The burly doorman gave me a stiff salute and opened the door. Though I couldn’t see any cars parked outside I was surprised to see the place filled with people. There was the usual noise of people talking loudly and the clatter of plates. Within seconds of sitting at the table menus appeared before us. Not feeling very adventurous we ordered ordinary fare. Though on the menu it said that it would take a minimum of twenty minutes for the orders to be served, not more than ten minutes passed before we had food on the table. Then the staff were quite attentive taking turns to come to our table to serve the food, fill the glasses without giving us an opportunity to draw their attention. The service gets my full marks.

Since I am not qualified enough to write about how the food we ordered was prepared and what ingredients went in, I am not elaborating though I can tell that the food was tasty. The ending was a disappointment since we couldn’t get the dessert we wanted. But the biggest surprise was that the bill did not amount to much since every thing was priced quite modestly. On the basis of the rates and the taste alone the place gets my approval. So, the khaana-waana at Rotti Shoti was fine and the bill-vill too was easy on the pocket.

Missing My Mont Blanc
There’s a certain kind of anxiety parents feel when they send their kids to a strange place for a long time. I am feeling the same kind of anxiety ever since I sent out my Meisterstück for repairs to faraway Rajkot. Its been a little more than a week and I’m missing my fountain pen like anything. I long for it to be back in my hands so that I can finish revising my first novel. I had put off the revisions under the excuse I don’t have my Meisterstück in my hands while revising it.

Sometime a couple of days ago I got a call from the Mont Blanc service center in Rajkot. The lady who spoke in a fancy accent told me that the repairs would cost me exactly three thousand four hundred and ninety rupees. When one uses such luxury accessories (purchased or gifted) one must be prepared for some costly maintenance so I simply agreed to the repairs even though it would leave a big hole in my wallet which already has a big Income Tax hole. After she also told me that I would get the pen back in a week I felt a little better. I have to wait for a few days more for my Meisterstück to be back in my hands.

The new Oxford Bookstore at the Park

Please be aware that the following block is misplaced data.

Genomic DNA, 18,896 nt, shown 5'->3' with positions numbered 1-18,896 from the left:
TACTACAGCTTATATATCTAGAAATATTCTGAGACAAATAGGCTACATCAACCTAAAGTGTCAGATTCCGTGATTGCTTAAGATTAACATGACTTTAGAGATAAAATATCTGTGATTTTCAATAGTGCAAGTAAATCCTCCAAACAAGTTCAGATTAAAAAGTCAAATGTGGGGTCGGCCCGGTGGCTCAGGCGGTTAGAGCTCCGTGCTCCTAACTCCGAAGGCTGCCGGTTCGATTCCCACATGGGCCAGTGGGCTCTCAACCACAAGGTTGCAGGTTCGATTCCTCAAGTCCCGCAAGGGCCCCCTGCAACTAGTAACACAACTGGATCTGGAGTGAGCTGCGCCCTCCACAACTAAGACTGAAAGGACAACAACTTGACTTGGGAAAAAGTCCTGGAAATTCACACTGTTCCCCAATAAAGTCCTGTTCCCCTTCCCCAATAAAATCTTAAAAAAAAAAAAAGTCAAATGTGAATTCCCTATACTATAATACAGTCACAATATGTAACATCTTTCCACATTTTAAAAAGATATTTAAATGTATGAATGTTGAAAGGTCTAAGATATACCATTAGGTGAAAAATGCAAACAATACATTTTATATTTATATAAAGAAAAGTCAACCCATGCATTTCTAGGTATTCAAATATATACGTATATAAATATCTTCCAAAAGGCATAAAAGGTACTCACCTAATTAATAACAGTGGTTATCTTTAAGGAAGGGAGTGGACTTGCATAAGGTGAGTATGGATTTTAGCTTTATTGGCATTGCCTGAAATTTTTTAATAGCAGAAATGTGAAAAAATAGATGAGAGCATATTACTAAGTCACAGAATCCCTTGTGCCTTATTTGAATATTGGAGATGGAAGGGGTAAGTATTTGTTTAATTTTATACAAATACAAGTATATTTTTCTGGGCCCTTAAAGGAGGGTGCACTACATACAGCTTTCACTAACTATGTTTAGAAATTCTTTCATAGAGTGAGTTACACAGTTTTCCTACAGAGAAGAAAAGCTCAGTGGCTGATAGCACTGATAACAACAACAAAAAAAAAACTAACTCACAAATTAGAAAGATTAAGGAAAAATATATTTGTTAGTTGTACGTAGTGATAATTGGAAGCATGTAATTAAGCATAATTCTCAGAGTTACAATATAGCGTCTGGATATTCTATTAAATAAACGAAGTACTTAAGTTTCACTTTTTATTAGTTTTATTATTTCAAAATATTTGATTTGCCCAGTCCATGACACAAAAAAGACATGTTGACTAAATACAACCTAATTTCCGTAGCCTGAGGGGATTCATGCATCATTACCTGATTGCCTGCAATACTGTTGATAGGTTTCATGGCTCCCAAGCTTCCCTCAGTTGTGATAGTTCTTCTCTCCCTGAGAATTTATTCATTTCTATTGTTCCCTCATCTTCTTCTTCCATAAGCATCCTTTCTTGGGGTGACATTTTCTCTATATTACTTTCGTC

One of the many reasons why I don’t actually look forward to going to book readings at fancy hotels like the Grand Kakatiya and the sort is I feel out of place there. Another reason is that the staff at the entrance don’t appear too happy welcoming people who visit the hotel on two wheelers. Their attitude towards those coming on motorbikes is akin to that of city slickers’ towards relatives coming on bullock carts. If you notice (unless you don’t own a motorbike) the parking place for two wheelers is somewhere at the back of such hotel out of sight of everyone. It is like the hotel staff is afraid that other guests who have driven there in their fancy cars would get upset sharing the hotel space with those coming on a two wheeler even if it is a Harley Davidson.

Yesterday evening I went (on my bike, naturally) to Hyderabad’s newest hotel- the Park at Somajiguda for a book reading of Akhil Sharma’s ‘An Obedient Father’ at the Oxford bookstore in the hotel. I was quite surprised to see how big and hip Oxford at the Park was. It had an attractive if unusual design in the trademark red and white décor. I was taken in by the nice, comfortable seats arranged all over the store for people to sit and browse. There were large, round, white coin like structures hanging from the ceiling giving it a strange feel. It was an unusual bookstore that I liked instantly. However I did not have the time to check out the café there and other knickknacks because the book reading had already started by the time I reached. It turned out to be quite an interesting book reading by Akhil Sharma about which I plan to write in another post later in the week.

Friday, February 04, 2011

Friday Double Post-2 : The Sunday Haul etc

Getting the Mont Blanc Fixed
Only a week ago I had seen its picture and had not expected to see the real thing so soon. The other Sunday I had found a Mont Blanc catalogue which was a feast to the eyes. One of the pens featured in it was the Meisterstück Solitaire Doue Geometric Dimension that was quite beautiful and in fact I had wondered how much it cost. The other day I decided to drop in at the Mont Blanc boutique at the Taj Deccan to get my Meisterstück fixed and not only got to look at this beautiful pen (the Solitaire Doue) I also learnt how much it costs. Needless to say, it isn’t something government guys like me can afford hence I did not think much about it (and also other stuff in the store) afterwards and focused on the task at hand.